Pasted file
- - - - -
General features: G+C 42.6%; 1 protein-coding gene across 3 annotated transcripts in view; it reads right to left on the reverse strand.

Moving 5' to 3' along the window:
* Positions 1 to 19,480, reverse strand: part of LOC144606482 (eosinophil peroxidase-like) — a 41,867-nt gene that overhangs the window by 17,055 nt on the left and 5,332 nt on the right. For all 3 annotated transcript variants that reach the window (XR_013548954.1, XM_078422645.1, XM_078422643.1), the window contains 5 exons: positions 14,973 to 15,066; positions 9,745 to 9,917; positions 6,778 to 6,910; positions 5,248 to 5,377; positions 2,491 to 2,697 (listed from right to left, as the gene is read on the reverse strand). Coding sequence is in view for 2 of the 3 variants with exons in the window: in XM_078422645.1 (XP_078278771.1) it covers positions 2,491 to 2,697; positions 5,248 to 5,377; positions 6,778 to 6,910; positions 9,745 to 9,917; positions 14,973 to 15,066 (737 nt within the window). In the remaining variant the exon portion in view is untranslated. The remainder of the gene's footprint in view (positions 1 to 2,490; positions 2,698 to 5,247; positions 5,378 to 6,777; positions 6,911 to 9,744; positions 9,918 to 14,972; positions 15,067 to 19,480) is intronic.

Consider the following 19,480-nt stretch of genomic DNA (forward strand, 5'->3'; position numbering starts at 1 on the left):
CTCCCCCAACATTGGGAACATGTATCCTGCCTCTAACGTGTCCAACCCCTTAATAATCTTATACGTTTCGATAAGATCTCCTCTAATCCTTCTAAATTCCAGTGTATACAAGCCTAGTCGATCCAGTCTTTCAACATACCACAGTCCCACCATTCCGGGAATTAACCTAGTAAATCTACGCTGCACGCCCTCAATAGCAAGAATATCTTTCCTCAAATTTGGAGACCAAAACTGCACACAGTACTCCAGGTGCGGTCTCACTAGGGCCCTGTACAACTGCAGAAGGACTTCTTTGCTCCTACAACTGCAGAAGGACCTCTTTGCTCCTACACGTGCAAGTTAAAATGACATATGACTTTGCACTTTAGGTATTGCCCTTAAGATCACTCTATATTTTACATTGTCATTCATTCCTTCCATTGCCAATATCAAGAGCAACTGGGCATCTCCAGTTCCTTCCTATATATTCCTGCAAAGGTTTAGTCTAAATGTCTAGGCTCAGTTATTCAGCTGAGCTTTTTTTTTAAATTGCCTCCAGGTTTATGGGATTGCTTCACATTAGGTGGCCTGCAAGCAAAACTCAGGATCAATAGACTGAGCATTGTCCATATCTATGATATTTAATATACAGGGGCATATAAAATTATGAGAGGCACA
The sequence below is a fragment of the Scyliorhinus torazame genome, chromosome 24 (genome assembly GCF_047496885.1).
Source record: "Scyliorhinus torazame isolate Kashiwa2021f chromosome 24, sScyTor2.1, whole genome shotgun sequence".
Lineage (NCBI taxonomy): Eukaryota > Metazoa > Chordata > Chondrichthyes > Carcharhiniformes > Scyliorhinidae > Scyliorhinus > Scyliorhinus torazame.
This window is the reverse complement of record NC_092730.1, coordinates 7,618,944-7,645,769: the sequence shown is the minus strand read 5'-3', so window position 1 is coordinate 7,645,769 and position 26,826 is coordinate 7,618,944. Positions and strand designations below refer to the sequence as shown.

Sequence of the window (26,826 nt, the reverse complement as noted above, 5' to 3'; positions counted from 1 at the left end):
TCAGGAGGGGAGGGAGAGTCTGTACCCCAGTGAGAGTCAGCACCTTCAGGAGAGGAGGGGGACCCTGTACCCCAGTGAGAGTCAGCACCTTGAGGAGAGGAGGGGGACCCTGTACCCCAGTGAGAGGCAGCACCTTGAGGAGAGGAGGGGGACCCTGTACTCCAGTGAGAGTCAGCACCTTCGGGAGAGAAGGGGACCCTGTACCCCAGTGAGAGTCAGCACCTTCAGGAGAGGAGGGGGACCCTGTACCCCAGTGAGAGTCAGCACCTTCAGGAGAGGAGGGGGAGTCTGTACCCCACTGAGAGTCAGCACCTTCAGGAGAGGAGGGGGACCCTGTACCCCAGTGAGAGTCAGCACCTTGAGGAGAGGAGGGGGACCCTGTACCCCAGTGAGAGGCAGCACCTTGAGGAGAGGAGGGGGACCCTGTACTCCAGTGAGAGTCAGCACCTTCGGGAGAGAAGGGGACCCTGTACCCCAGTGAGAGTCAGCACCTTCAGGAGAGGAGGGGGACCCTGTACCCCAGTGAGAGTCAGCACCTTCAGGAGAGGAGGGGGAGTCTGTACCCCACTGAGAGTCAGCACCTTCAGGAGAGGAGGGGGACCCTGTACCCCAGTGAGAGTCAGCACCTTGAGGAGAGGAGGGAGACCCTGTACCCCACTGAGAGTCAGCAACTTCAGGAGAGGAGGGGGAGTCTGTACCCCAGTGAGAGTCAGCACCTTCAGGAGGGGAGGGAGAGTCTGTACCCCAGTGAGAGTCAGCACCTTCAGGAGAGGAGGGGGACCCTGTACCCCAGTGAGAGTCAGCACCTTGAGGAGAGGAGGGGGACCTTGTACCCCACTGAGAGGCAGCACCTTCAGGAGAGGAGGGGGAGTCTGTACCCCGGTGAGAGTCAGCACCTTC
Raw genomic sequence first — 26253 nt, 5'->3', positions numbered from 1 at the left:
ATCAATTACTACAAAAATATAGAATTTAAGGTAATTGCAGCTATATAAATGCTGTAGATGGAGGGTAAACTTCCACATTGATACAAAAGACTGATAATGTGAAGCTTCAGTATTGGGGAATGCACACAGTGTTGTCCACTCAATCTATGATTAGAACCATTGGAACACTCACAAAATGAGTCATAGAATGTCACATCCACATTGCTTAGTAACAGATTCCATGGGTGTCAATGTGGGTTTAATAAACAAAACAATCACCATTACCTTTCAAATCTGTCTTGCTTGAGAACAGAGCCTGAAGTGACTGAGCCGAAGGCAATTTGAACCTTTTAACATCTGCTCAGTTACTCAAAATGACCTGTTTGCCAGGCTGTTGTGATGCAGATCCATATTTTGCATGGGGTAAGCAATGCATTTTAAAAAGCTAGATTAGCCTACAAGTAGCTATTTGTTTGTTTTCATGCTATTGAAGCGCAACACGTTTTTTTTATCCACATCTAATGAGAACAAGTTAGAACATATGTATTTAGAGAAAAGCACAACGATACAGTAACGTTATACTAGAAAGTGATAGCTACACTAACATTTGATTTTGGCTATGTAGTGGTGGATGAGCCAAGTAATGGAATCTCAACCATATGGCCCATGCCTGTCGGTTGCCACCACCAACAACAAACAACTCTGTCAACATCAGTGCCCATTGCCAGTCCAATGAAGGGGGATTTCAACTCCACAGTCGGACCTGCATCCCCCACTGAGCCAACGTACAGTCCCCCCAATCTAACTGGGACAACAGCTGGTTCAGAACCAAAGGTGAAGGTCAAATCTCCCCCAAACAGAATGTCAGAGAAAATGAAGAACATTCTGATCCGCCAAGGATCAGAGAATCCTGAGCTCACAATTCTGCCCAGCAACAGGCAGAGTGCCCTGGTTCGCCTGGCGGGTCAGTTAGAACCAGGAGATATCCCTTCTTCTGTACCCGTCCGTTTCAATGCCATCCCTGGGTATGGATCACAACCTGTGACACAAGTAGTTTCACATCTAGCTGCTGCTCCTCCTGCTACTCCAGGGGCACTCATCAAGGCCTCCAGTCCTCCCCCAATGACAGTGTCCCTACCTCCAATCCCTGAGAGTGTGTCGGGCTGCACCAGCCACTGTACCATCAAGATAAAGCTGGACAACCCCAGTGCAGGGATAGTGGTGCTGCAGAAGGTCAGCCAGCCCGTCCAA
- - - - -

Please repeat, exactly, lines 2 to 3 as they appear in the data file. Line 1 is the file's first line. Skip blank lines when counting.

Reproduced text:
Moving 5' to 3' along the window:
* Positions 1 to 19,480, reverse strand: part of LOC144606482 (eosinophil peroxidase-like) — a 41,867-nt gene that overhangs the window by 17,055 nt on the left and 5,332 nt on the right. For all 3 annotated transcript variants that reach the window (XR_013548954.1, XM_078422645.1, XM_078422643.1), the window contains 5 exons: positions 14,973 to 15,066; positions 9,745 to 9,917; positions 6,778 to 6,910; positions 5,248 to 5,377; positions 2,491 to 2,697 (listed from right to left, as the gene is read on the reverse strand). Coding sequence is in view for 2 of the 3 variants with exons in the window: in XM_078422645.1 (XP_078278771.1) it covers positions 2,491 to 2,697; positions 5,248 to 5,377; positions 6,778 to 6,910; positions 9,745 to 9,917; positions 14,973 to 15,066 (737 nt within the window). In the remaining variant the exon portion in view is untranslated. The remainder of the gene's footprint in view (positions 1 to 2,490; positions 2,698 to 5,247; positions 5,378 to 6,777; positions 6,911 to 9,744; positions 9,918 to 14,972; positions 15,067 to 19,480) is intronic.